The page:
Being brave enough to lose yourself

Being brave enough to lose yourself

By 2020-04-27T18:16:53+10:00
16th February 2017

Every now and then I get tempted to put one of my sermons up on the blog. A rush of egotism I feel I might have something worthwhile to say. However, when I read the transcript I realise all I am reading is just words.

You see, religion is not words, it is more than that, it’s not beliefs, it’s more than that. It affects the core of you that is you. It is what you do with the knowledge that core has given you that’s all important.

The other day I was talking to a friend of mine who was raving about someone’s latest sermon. From what I could see it was all words. This sermon went into minute detail explaining the meaning of words going right back to their ancient Greek roots.

All well and good but without action these words mean nothing. They are just an interesting way of talking about the evolution of language. Many sermonisers also like to quote philosophy or philosophical passages. They can be helpful but what I have found is just because people agree with the sentiment behind philosophical concepts it doesn’t mean they practice it. Just because we recognise something is good for us it does not mean we automatically do it.

There is a vast gap between recognising and doing.

I think about that a lot particularly in today’s world where we are bombarded by words. It is almost as if silence is not acceptable any more. It has to be filled with either music or words.

I have noticed in many charismatic church services many people become captivated by the hypnotic effect music and repetition can have in taking people to a space in their heads that for that length of time seems calming and comforting. However, music ends, hypnotic effects fade and all we are left with is what we do with the effects of what we have experienced.

In our individualistic age we want anything we can get to make us feel better or help us avoid some of life’s traumas. However, all that does is accentuate our sense of aloneness and it is our aloneness that leads to depression and self-destructive thoughts.

None of this is rocket science. I have learned that to find ourselves we actually have to lose ourselves. So many of us hold on so tightly to our concept of ourselves that we are afraid to let go. I have learned we actually lose ourselves when someone else is looking us directly in the eyes and honestly telling us and actually sharing with us, the contents of their very soul. We lose ourselves in the reflection we see of ourselves in the eyes of the sharer.

All of a sudden we realise ‘Oh! I know what you are saying!’ And we come back into ourselves with a thud. It is then we realise our own being but it has been changed by the experience of losing ourselves.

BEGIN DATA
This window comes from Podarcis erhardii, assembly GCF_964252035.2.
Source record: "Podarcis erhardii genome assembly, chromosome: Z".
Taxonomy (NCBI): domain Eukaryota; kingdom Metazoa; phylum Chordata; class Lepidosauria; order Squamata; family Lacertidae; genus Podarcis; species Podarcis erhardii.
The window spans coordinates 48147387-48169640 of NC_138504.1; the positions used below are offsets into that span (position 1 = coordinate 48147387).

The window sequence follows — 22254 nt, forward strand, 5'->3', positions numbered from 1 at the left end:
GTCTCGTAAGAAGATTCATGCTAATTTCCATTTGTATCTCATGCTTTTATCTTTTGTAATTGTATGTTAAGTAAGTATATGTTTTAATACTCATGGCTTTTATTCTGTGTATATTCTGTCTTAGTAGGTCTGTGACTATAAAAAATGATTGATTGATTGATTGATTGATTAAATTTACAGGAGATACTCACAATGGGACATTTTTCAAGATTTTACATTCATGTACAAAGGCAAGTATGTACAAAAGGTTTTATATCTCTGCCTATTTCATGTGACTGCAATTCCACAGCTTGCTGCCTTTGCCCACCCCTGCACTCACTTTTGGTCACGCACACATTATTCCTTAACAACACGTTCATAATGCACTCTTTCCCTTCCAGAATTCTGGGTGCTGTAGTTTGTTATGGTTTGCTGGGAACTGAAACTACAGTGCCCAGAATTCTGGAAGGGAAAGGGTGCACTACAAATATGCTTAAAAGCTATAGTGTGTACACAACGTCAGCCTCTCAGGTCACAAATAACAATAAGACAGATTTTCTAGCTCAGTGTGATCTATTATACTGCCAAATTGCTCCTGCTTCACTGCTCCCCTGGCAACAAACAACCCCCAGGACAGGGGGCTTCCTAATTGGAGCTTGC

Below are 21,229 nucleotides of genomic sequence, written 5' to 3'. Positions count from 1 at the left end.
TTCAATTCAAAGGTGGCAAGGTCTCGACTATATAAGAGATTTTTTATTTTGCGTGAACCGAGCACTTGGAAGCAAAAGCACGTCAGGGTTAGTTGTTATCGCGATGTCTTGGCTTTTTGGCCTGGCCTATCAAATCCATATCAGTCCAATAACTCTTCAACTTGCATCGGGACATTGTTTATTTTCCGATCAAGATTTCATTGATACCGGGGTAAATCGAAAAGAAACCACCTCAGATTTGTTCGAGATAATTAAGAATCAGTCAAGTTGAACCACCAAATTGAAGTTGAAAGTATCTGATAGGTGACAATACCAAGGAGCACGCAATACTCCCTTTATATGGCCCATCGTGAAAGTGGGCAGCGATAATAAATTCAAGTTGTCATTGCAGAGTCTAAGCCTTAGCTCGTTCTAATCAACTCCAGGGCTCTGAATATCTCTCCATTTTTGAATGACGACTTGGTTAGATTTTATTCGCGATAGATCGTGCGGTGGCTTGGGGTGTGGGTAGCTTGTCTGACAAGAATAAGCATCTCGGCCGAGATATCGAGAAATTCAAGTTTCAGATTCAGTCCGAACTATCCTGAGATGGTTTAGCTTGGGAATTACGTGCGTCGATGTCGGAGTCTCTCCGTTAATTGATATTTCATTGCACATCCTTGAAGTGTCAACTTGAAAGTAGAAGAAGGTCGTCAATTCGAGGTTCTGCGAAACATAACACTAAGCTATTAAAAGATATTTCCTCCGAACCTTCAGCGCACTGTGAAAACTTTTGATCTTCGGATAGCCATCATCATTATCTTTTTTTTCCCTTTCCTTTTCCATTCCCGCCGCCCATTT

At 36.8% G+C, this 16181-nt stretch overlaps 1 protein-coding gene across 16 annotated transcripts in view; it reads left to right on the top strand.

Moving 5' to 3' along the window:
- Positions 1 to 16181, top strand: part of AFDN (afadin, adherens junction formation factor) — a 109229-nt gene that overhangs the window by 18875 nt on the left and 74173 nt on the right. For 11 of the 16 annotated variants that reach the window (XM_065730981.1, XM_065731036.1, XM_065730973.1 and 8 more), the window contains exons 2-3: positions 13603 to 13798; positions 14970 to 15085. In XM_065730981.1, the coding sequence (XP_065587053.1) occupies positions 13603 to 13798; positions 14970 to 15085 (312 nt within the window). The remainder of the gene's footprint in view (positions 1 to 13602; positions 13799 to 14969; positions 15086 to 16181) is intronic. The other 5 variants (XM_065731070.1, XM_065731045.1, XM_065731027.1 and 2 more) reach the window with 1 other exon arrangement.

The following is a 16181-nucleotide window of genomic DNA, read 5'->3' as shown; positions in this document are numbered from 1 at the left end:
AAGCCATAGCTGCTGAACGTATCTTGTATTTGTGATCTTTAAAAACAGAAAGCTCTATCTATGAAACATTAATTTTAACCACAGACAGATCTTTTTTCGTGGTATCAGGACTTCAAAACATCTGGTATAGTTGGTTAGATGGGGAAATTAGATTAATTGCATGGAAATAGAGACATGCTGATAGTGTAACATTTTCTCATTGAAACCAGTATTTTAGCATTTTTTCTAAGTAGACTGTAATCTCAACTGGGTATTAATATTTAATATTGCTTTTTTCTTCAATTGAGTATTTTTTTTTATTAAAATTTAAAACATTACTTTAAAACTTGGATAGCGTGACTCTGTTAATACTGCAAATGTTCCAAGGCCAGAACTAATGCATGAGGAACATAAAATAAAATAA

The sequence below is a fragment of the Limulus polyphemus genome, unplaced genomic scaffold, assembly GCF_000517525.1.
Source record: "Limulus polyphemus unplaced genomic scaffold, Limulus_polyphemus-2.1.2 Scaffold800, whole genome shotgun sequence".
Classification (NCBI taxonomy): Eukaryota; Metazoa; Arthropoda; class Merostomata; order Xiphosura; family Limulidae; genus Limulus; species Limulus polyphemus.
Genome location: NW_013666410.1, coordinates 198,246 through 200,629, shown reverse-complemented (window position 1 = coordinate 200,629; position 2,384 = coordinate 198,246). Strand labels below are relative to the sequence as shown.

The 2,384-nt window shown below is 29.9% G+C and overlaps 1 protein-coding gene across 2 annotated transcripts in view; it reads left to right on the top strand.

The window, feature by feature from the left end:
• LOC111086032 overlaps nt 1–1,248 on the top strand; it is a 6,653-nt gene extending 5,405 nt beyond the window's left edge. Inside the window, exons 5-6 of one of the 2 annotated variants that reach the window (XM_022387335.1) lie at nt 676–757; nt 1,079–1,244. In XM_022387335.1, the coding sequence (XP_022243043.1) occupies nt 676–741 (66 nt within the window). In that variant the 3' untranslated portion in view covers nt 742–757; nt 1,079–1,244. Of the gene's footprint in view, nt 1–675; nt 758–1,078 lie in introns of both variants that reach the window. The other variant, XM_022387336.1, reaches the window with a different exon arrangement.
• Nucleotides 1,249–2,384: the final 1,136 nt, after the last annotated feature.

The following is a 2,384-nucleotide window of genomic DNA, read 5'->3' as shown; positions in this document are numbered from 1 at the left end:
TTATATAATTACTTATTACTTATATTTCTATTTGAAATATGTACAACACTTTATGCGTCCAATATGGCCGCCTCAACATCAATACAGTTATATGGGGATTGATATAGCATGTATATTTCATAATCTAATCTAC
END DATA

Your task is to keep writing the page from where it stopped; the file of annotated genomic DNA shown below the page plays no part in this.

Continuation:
This sort of stuff takes bravery. Not all of us can do it. But if we do it we realise how upside down the world is. We realise morals are not words written on paper and not laws to keep but ways of living that are good for us now. Many people will stay in relationships that are destructive because their “ethics” tell them to do so. However, I do not know a code of ethics that tells people to stay in situations that can lead to their destruction.

Religions can have a set of laws which it is possible to live within by simply ticking the box. There is often the promise of a future “life” after death where one will be rewarded for keeping the boxes ticked. However, what I have learned it is the now rather than a future promised that is important. Sure, the future life may exist but it’s the “now” we understand.

I have learned that in the inner most sharing now when we lose ourselves we pass into a timeless zone. It is how we behave in this timeless zone that is important. In this timeless zone we get a sense of the eternal which is achievable now. By ticking a box we avoid this sense of timelessness which can generate a sense of righteousness that denies the essence of most religions.

We can never truly know within ourselves and it is up to God what happens when we die. We can however get a sense of the eternal in our relationships now and it is this that leads to healing. I think the other leads to all sorts of judgemental attitudes and destructive behaviour.

As it says in St John’s Gospel we can experience the kingdom of God now. It does not have to be, although it may be, some future hope.

What this encourages us to do is to live loving, communal lives now not hold ourselves rigidly in line for some future promise.

You see, that is the point. I have learned religion is not static, it’s dynamic and it also informs and is informed by culture. This means that what was appropriate behaviour etc. (say two thousand years ago) mightn’t be appropriate behaviour now. I have learned that religion is worked through the events of the day. It is informed by them and informs them. To me this means we cannot sit back like an island judging everything else. We have to work out each situation ourselves for what it is and then act on it.

For many religious people today it is the acting out that is difficult, which I think is sad for them as it condemns them to a life of judgement for which they will be judged.

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